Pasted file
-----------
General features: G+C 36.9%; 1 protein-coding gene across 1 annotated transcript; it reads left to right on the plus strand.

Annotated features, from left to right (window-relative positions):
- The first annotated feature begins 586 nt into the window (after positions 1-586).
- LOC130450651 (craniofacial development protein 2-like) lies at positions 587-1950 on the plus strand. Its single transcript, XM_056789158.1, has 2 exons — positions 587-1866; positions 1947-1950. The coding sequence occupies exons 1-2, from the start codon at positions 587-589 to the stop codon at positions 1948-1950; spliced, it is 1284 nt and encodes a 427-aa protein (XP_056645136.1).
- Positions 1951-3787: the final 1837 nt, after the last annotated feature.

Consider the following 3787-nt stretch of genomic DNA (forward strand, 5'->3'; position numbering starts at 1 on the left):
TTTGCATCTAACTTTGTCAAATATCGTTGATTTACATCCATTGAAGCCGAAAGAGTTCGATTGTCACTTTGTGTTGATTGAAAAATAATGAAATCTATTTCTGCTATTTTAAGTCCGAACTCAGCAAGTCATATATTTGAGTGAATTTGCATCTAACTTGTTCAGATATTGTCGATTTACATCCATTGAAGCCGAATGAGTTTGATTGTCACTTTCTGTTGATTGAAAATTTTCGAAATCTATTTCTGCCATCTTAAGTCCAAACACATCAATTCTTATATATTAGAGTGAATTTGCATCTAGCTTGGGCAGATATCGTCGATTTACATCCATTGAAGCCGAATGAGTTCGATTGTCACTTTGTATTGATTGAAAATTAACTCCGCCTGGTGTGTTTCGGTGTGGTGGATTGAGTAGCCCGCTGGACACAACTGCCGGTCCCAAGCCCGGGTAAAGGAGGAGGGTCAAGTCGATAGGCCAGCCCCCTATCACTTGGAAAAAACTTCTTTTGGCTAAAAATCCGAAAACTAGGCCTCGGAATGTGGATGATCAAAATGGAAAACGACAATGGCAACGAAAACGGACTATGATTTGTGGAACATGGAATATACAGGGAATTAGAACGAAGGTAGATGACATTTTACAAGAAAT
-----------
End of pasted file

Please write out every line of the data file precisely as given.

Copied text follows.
General features: G+C 36.9%; 1 protein-coding gene across 1 annotated transcript; it reads left to right on the plus strand.

Annotated features, from left to right (window-relative positions):
- The first annotated feature begins 586 nt into the window (after positions 1-586).
- LOC130450651 (craniofacial development protein 2-like) lies at positions 587-1950 on the plus strand. Its single transcript, XM_056789158.1, has 2 exons — positions 587-1866; positions 1947-1950. The coding sequence occupies exons 1-2, from the start codon at positions 587-589 to the stop codon at positions 1948-1950; spliced, it is 1284 nt and encodes a 427-aa protein (XP_056645136.1).
- Positions 1951-3787: the final 1837 nt, after the last annotated feature.

Consider the following 3787-nt stretch of genomic DNA (forward strand, 5'->3'; position numbering starts at 1 on the left):
TTTGCATCTAACTTTGTCAAATATCGTTGATTTACATCCATTGAAGCCGAAAGAGTTCGATTGTCACTTTGTGTTGATTGAAAAATAATGAAATCTATTTCTGCTATTTTAAGTCCGAACTCAGCAAGTCATATATTTGAGTGAATTTGCATCTAACTTGTTCAGATATTGTCGATTTACATCCATTGAAGCCGAATGAGTTTGATTGTCACTTTCTGTTGATTGAAAATTTTCGAAATCTATTTCTGCCATCTTAAGTCCAAACACATCAATTCTTATATATTAGAGTGAATTTGCATCTAGCTTGGGCAGATATCGTCGATTTACATCCATTGAAGCCGAATGAGTTCGATTGTCACTTTGTATTGATTGAAAATTAACTCCGCCTGGTGTGTTTCGGTGTGGTGGATTGAGTAGCCCGCTGGACACAACTGCCGGTCCCAAGCCCGGGTAAAGGAGGAGGGTCAAGTCGATAGGCCAGCCCCCTATCACTTGGAAAAAACTTCTTTTGGCTAAAAATCCGAAAACTAGGCCTCGGAATGTGGATGATCAAAATGGAAAACGACAATGGCAACGAAAACGGACTATGATTTGTGGAACATGGAATATACAGGGAATTAGAACGAAGGTAGATGACATTTTACAAGAAAT